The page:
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Manassas EDA explores legal options to recoup $5,000

The Manassas Economic Development Authority is prepared to pay $1,500 to recoup $5,000 in public funds.

A $10,000 city grant to the now-closed “The NEW School” stipulated the non-profit had to remain open for five years or pay back the funds.

The now-defunct after-school program for children paid back half of the money. The full grant was meant to be used for scholarships for city children to attend the center’s science, technology, engineering, and mathematics program. 

The NEW School closed last fall after six months in operation in a shopping center on Liberia Avenue. Representatives from the closed business did not return requests for comment.

The EDA ordered the Manassas City attorney to explore legal options and costs — up to $1,500 — to recoup the funds, according to EDA Chairman Board member Holmes Smith who voted against pursuing a lawsuit.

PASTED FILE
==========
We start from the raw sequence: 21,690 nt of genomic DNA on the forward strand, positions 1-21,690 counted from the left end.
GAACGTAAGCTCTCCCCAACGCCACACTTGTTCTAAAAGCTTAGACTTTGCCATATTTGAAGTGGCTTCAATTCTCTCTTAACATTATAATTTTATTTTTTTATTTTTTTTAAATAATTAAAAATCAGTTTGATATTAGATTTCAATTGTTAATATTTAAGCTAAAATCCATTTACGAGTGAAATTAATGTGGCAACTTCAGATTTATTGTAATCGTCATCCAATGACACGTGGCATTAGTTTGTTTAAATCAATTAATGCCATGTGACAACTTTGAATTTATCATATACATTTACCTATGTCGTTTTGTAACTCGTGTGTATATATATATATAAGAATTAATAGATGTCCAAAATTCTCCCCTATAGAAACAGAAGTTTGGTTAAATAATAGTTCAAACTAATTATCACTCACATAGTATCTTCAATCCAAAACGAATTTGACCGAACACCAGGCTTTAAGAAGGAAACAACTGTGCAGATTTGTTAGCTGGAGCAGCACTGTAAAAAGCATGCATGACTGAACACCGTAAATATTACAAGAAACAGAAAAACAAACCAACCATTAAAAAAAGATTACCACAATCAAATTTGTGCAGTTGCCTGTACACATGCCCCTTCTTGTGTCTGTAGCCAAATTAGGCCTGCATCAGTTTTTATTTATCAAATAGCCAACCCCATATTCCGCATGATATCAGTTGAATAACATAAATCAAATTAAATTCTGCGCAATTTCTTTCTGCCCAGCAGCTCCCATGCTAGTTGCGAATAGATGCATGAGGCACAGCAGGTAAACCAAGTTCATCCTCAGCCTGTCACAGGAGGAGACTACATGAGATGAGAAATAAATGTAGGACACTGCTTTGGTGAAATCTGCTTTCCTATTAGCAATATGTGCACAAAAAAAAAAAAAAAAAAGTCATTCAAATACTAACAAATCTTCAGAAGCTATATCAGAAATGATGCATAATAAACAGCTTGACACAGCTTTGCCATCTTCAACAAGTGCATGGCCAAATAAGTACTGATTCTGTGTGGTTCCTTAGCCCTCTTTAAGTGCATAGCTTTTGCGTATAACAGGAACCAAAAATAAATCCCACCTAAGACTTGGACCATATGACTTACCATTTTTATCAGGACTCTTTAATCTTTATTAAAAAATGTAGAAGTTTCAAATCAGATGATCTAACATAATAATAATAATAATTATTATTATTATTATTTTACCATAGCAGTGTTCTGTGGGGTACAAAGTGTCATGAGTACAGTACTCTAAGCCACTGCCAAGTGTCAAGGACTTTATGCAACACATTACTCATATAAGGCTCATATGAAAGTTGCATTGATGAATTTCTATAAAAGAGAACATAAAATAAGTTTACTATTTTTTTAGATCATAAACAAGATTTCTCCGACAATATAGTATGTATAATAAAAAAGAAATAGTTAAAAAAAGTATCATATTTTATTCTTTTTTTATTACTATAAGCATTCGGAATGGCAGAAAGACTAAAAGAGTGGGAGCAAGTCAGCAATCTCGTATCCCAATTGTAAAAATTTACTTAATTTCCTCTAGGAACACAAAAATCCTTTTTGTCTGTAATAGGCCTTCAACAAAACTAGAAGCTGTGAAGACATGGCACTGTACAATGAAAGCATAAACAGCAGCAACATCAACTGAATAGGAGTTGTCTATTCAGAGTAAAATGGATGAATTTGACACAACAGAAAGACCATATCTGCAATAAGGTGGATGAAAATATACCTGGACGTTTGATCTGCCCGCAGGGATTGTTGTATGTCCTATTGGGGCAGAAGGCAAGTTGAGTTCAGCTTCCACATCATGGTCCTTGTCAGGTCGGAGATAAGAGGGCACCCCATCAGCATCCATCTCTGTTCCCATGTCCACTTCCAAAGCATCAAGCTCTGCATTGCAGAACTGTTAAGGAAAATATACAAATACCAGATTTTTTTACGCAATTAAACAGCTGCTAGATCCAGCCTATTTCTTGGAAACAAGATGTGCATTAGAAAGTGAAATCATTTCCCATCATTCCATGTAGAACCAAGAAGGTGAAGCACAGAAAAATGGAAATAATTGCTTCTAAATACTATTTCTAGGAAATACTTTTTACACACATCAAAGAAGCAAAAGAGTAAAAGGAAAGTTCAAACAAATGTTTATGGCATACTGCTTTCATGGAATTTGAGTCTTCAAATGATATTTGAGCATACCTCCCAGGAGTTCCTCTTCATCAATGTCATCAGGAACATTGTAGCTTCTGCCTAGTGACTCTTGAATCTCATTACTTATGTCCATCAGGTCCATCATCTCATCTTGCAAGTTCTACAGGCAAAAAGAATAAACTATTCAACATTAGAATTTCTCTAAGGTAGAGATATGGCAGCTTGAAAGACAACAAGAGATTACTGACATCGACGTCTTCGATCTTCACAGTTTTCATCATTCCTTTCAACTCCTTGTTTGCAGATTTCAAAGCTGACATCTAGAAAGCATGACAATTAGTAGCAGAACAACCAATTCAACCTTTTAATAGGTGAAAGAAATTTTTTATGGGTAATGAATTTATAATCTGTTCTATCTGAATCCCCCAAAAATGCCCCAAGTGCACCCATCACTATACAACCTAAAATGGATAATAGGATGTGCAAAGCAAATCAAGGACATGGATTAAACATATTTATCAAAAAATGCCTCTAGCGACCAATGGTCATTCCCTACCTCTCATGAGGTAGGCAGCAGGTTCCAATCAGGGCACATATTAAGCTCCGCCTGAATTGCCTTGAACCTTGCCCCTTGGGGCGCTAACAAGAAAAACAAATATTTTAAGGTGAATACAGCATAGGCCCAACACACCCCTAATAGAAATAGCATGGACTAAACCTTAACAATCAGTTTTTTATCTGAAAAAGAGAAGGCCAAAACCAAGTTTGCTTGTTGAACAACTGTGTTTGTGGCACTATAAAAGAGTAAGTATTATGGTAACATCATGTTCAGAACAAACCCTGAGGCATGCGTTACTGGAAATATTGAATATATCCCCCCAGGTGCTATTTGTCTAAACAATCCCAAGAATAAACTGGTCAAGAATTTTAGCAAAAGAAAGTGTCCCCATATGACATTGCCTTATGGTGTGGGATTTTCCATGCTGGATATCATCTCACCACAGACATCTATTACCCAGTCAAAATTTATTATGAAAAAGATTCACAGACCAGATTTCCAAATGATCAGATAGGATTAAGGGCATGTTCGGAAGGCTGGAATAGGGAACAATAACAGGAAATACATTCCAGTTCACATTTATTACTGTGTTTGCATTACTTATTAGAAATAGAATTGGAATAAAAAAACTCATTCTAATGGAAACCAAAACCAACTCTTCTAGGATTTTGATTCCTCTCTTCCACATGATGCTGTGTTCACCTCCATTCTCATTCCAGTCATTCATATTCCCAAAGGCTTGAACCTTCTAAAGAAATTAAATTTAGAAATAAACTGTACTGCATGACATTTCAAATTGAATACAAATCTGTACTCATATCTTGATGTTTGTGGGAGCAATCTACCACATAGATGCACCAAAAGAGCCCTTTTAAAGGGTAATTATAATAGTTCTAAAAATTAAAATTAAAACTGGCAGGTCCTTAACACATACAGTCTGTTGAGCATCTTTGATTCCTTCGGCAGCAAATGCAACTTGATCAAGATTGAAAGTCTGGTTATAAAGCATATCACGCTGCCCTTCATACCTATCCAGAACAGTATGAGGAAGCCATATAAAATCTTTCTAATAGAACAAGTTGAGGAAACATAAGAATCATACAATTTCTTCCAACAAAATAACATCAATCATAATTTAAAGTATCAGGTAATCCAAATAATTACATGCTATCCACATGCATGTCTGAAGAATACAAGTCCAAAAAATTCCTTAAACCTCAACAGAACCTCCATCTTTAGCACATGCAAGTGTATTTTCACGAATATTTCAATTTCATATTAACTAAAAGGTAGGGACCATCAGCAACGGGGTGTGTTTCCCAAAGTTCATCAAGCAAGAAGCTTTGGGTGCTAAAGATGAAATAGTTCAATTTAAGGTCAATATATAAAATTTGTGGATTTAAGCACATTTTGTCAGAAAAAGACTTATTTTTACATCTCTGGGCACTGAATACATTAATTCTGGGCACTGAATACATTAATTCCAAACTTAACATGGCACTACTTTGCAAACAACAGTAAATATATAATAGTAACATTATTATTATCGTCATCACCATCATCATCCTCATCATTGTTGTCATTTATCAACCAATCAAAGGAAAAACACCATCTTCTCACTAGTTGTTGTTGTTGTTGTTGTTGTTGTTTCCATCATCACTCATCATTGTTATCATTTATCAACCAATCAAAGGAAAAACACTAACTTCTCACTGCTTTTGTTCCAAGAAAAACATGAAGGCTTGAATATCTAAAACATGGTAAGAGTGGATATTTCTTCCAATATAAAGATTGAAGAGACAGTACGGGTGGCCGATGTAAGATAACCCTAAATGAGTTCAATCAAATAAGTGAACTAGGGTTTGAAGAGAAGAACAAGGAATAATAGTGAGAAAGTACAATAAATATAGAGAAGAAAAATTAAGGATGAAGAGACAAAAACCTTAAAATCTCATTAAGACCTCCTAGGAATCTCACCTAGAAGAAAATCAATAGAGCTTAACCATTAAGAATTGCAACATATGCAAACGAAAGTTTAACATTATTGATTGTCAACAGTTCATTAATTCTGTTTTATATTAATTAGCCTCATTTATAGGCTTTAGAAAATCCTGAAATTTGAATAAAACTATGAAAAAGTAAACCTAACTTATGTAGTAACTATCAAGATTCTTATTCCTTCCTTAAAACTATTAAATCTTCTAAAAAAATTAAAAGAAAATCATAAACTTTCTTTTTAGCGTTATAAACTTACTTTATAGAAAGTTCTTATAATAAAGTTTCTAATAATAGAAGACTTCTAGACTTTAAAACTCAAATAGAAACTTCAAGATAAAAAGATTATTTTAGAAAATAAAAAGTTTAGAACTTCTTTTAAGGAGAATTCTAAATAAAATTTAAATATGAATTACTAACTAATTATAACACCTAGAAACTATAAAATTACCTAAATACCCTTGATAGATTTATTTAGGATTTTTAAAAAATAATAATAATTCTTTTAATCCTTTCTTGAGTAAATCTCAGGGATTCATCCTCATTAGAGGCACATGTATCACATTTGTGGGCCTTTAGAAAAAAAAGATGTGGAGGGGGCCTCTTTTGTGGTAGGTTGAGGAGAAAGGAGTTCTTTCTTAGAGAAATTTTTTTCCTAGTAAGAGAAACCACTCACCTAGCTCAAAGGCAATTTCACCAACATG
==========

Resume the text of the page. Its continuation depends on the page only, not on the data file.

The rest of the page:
The majority of the board voted to proceed with a 4-2 vote.

“The EDA signs these performance agreements with the company, and the performance agreements state that if the company does what is says it’s going to do, that we are obligated to pay them and, in some cases depending upon how the agreement is written, there are recapture provisions that if the company does not stay in business or does not meet its obligation, they’re obligated to pay us back,” said Manassas Economic Development Director Patrick Small.

The agreement differed from others, like retail shop “Totally Vintage” in Downtown Manassas, where the business agreed to move to a new corner location, invest in new store fixtures to improve the business, and then afterward be rewarded with a $6,000 EDA grant for which the business applied.

The city attorney is expected to return to the EDA if the cost to pursue a lawsuit exceeds $1,500. If it does, the EDA will take a second vote on the matter, said Holmes.

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